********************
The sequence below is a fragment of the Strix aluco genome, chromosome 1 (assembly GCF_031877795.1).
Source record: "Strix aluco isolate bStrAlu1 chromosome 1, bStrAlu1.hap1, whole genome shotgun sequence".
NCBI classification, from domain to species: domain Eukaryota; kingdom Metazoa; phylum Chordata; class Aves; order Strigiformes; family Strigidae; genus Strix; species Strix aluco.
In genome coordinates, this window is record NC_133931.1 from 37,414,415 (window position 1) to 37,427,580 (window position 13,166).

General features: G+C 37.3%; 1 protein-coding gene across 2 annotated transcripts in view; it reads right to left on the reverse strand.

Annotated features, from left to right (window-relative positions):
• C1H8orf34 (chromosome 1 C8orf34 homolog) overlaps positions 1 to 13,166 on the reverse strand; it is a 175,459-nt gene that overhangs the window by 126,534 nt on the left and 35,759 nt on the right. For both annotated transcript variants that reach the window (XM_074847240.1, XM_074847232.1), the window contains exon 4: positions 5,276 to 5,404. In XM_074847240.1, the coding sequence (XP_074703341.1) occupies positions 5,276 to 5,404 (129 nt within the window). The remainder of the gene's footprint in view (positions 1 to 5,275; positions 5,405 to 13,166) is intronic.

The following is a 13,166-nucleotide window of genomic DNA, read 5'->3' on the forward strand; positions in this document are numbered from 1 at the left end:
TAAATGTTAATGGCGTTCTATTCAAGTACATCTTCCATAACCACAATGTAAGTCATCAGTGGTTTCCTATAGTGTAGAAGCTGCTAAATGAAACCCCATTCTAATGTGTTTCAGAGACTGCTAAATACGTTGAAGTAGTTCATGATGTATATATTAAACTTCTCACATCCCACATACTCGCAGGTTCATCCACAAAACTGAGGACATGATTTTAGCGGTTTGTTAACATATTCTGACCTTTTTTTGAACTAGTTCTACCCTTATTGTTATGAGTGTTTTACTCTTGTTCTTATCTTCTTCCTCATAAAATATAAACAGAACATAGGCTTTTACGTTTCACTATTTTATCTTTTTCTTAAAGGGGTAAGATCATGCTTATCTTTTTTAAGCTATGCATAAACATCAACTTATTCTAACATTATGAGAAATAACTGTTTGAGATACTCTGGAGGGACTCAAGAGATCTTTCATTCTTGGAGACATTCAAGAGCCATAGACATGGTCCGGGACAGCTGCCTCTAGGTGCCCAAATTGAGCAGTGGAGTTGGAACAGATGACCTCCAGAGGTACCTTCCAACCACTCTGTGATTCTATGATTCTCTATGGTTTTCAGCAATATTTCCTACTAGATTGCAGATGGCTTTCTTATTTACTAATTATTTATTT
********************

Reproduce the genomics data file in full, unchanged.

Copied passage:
The sequence below is a fragment of the Strix aluco genome, chromosome 1 (assembly GCF_031877795.1).
Source record: "Strix aluco isolate bStrAlu1 chromosome 1, bStrAlu1.hap1, whole genome shotgun sequence".
NCBI classification, from domain to species: domain Eukaryota; kingdom Metazoa; phylum Chordata; class Aves; order Strigiformes; family Strigidae; genus Strix; species Strix aluco.
In genome coordinates, this window is record NC_133931.1 from 37,414,415 (window position 1) to 37,427,580 (window position 13,166).

General features: G+C 37.3%; 1 protein-coding gene across 2 annotated transcripts in view; it reads right to left on the reverse strand.

Annotated features, from left to right (window-relative positions):
• C1H8orf34 (chromosome 1 C8orf34 homolog) overlaps positions 1 to 13,166 on the reverse strand; it is a 175,459-nt gene that overhangs the window by 126,534 nt on the left and 35,759 nt on the right. For both annotated transcript variants that reach the window (XM_074847240.1, XM_074847232.1), the window contains exon 4: positions 5,276 to 5,404. In XM_074847240.1, the coding sequence (XP_074703341.1) occupies positions 5,276 to 5,404 (129 nt within the window). The remainder of the gene's footprint in view (positions 1 to 5,275; positions 5,405 to 13,166) is intronic.

The following is a 13,166-nucleotide window of genomic DNA, read 5'->3' on the forward strand; positions in this document are numbered from 1 at the left end:
TAAATGTTAATGGCGTTCTATTCAAGTACATCTTCCATAACCACAATGTAAGTCATCAGTGGTTTCCTATAGTGTAGAAGCTGCTAAATGAAACCCCATTCTAATGTGTTTCAGAGACTGCTAAATACGTTGAAGTAGTTCATGATGTATATATTAAACTTCTCACATCCCACATACTCGCAGGTTCATCCACAAAACTGAGGACATGATTTTAGCGGTTTGTTAACATATTCTGACCTTTTTTTGAACTAGTTCTACCCTTATTGTTATGAGTGTTTTACTCTTGTTCTTATCTTCTTCCTCATAAAATATAAACAGAACATAGGCTTTTACGTTTCACTATTTTATCTTTTTCTTAAAGGGGTAAGATCATGCTTATCTTTTTTAAGCTATGCATAAACATCAACTTATTCTAACATTATGAGAAATAACTGTTTGAGATACTCTGGAGGGACTCAAGAGATCTTTCATTCTTGGAGACATTCAAGAGCCATAGACATGGTCCGGGACAGCTGCCTCTAGGTGCCCAAATTGAGCAGTGGAGTTGGAACAGATGACCTCCAGAGGTACCTTCCAACCACTCTGTGATTCTATGATTCTCTATGGTTTTCAGCAATATTTCCTACTAGATTGCAGATGGCTTTCTTATTTACTAATTATTTATTT